A recent report by eminent economists Kevin Fox and Dr Nigel Stapledon from the Centre for Applied Economic Research at the UNSW Business School has exposed the myth that ‘value capture’ will fund all future infrastructure in Australia.

A bit like the famous Australian story The Magic Pudding, there is this hope that the “Value Capture Pudding” will solve all our problems.

The report by Fox and Stapledon is fittingly titled Value Capture is Not a Magic Pudding – Options for Funding Infrastructure. The authors have skin in the game. Fox is a Fellow of the Academy of the Social Sciences in Australia, professor of Economics at the UNSW Business School, consultant to the Commonwealth Treasury and a member of the Australian Bureau of Statistics Methodology Advisory Committee. Stapledon was the chief economist for Westpac for 10 years, worked in the federal Treasury and now teaches macroeconomics at UNSW and research at the Centre for Applied Economic Research. So these guys know what they are talking about.

The report defines five broad categories of tax (or equivalent) that can be imposed on land, or the development of land, which are each a form of value capture. They are as follows:

  1. Land Tax: an annual tax on the value of land. A variation on this is a supplementary land tax which could be imposed on a geographic area or for a fixed period of time.
  2. Transaction tax: a tax on the transfer of land. This is measured as a percentage of the value (not the change in value). Stamp duty is this type.
  3. Development contribution: also known as impact fee. This is a fixed amount per unit of land for approval to develop land to a higher value urban use. Both state and local governments impose these levies.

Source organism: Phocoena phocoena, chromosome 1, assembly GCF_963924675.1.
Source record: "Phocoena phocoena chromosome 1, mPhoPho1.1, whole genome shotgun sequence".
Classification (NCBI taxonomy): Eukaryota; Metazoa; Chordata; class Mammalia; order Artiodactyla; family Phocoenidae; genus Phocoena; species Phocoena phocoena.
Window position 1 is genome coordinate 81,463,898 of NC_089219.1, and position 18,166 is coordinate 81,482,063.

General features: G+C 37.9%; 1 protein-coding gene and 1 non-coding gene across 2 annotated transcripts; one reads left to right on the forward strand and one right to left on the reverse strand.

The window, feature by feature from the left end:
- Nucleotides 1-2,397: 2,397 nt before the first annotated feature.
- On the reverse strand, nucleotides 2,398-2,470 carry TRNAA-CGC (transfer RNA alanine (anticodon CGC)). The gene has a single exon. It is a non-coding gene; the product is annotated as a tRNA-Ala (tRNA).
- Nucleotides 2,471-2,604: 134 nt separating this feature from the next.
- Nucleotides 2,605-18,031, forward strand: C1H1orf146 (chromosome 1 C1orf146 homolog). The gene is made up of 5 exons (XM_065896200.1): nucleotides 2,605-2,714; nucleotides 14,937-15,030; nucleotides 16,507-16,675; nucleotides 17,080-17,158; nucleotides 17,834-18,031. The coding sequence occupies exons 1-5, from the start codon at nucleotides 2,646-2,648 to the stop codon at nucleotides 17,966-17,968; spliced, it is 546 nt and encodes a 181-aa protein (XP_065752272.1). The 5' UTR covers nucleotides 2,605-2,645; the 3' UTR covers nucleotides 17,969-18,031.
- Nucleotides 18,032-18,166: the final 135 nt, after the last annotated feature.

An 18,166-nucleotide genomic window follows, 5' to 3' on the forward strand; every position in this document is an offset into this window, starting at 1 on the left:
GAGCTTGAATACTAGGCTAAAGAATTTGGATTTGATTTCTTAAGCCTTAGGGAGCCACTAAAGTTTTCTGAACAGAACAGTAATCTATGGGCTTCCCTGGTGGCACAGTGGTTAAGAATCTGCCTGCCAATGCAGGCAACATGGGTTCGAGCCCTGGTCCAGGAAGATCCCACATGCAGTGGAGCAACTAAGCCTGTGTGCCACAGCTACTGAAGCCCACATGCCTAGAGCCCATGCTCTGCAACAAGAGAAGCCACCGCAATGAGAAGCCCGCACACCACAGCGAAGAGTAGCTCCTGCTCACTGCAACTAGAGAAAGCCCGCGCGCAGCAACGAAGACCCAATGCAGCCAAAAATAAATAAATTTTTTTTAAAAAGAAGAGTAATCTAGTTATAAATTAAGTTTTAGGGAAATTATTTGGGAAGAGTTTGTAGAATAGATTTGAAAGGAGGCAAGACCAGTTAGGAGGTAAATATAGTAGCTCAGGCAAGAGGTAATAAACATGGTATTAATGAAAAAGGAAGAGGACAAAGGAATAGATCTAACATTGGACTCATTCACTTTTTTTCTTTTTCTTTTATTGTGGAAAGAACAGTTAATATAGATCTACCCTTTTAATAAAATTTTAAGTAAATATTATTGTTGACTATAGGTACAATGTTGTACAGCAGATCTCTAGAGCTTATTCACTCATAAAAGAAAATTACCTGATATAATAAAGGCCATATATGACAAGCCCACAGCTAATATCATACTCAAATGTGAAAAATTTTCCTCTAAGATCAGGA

4. Capital gains tax: landowners subject to capital gains tax would be liable to pay tax on the increase in value of their property.
  5. Betterment tax: a variation on capital gains tax. It is an indirect capital gains tax on the landowner; indirect in that it is imposed on the developer but with the intention that it is passed through to the landowner.

“Current uncoordinated attempts by different levels of government to capture value uplift from infrastructure investments are raising the costs of development,” the Fox/Stapledon report reads. “This can result in less development and hence have an adverse effect on housing affordability, as well as raising costs to businesses, Coordination and clarity are hence required in balancing value capture options with other policy concerns such as housing affordability.”

Clearly, they see problems with the current enthusiasm for value capture policies.

The report does, however, suggest a better way to fund essential infrastructure in cities like Sydney.

“A broad-based tax is the most efficient way of capturing value created by new infrastructure investments. This is consistent with the recommendation of the Henry Tax Review,” it states.

The answer seems to be in spreading the levy burden across as many beneficiaries as possible rather than focussing levies on new development. A similar position was taken with London’s Crossrail, where contributions come from an increase in business rates across all of London rather than focussing on developments near the new stations. A similar approach was taken with funding for the Light Rail in Queensland’s Gold Coast.

Another interesting case study presented is that of the City of Calgary in the province of Alberta in Canada. Here, a property tax is shared between different levels of government. The City of Calgary gets 62 per cent of the property tax with 38 per cent going to the province’s budget but the two taxes are combined into one when paid by property owners. There is also the provision in Alberta to impose a ‘local improvements tax’ on a specific area to fund a service improvement.